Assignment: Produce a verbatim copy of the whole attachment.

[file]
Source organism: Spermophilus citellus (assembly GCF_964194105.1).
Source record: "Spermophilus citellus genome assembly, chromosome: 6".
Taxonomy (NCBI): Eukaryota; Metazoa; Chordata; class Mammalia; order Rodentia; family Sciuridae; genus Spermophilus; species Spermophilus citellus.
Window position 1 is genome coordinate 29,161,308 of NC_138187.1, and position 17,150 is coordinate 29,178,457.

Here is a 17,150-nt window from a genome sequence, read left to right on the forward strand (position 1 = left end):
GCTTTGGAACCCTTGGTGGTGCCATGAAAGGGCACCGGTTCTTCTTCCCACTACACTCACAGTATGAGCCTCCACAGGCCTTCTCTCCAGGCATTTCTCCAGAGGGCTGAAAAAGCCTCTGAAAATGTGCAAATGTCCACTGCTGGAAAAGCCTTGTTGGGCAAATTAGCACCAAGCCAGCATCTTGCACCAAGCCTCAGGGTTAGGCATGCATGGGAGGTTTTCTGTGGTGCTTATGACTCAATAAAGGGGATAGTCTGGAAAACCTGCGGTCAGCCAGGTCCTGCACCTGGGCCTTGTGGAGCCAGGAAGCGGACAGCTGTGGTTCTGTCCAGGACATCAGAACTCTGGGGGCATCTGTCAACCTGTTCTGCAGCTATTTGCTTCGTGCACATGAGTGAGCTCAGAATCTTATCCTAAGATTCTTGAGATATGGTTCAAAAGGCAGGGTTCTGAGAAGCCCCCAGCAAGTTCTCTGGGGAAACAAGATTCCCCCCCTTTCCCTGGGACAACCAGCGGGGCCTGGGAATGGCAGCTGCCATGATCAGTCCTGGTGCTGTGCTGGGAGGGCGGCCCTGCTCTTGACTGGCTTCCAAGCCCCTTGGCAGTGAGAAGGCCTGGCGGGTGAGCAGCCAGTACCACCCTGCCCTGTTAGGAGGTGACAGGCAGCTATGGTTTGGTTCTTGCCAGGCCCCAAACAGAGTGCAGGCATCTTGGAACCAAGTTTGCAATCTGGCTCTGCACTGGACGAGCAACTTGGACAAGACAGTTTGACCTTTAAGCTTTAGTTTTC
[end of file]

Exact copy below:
Source organism: Spermophilus citellus (assembly GCF_964194105.1).
Source record: "Spermophilus citellus genome assembly, chromosome: 6".
Taxonomy (NCBI): Eukaryota; Metazoa; Chordata; class Mammalia; order Rodentia; family Sciuridae; genus Spermophilus; species Spermophilus citellus.
Window position 1 is genome coordinate 29,161,308 of NC_138187.1, and position 17,150 is coordinate 29,178,457.

Here is a 17,150-nt window from a genome sequence, read left to right on the forward strand (position 1 = left end):
GCTTTGGAACCCTTGGTGGTGCCATGAAAGGGCACCGGTTCTTCTTCCCACTACACTCACAGTATGAGCCTCCACAGGCCTTCTCTCCAGGCATTTCTCCAGAGGGCTGAAAAAGCCTCTGAAAATGTGCAAATGTCCACTGCTGGAAAAGCCTTGTTGGGCAAATTAGCACCAAGCCAGCATCTTGCACCAAGCCTCAGGGTTAGGCATGCATGGGAGGTTTTCTGTGGTGCTTATGACTCAATAAAGGGGATAGTCTGGAAAACCTGCGGTCAGCCAGGTCCTGCACCTGGGCCTTGTGGAGCCAGGAAGCGGACAGCTGTGGTTCTGTCCAGGACATCAGAACTCTGGGGGCATCTGTCAACCTGTTCTGCAGCTATTTGCTTCGTGCACATGAGTGAGCTCAGAATCTTATCCTAAGATTCTTGAGATATGGTTCAAAAGGCAGGGTTCTGAGAAGCCCCCAGCAAGTTCTCTGGGGAAACAAGATTCCCCCCCTTTCCCTGGGACAACCAGCGGGGCCTGGGAATGGCAGCTGCCATGATCAGTCCTGGTGCTGTGCTGGGAGGGCGGCCCTGCTCTTGACTGGCTTCCAAGCCCCTTGGCAGTGAGAAGGCCTGGCGGGTGAGCAGCCAGTACCACCCTGCCCTGTTAGGAGGTGACAGGCAGCTATGGTTTGGTTCTTGCCAGGCCCCAAACAGAGTGCAGGCATCTTGGAACCAAGTTTGCAATCTGGCTCTGCACTGGACGAGCAACTTGGACAAGACAGTTTGACCTTTAAGCTTTAGTTTTC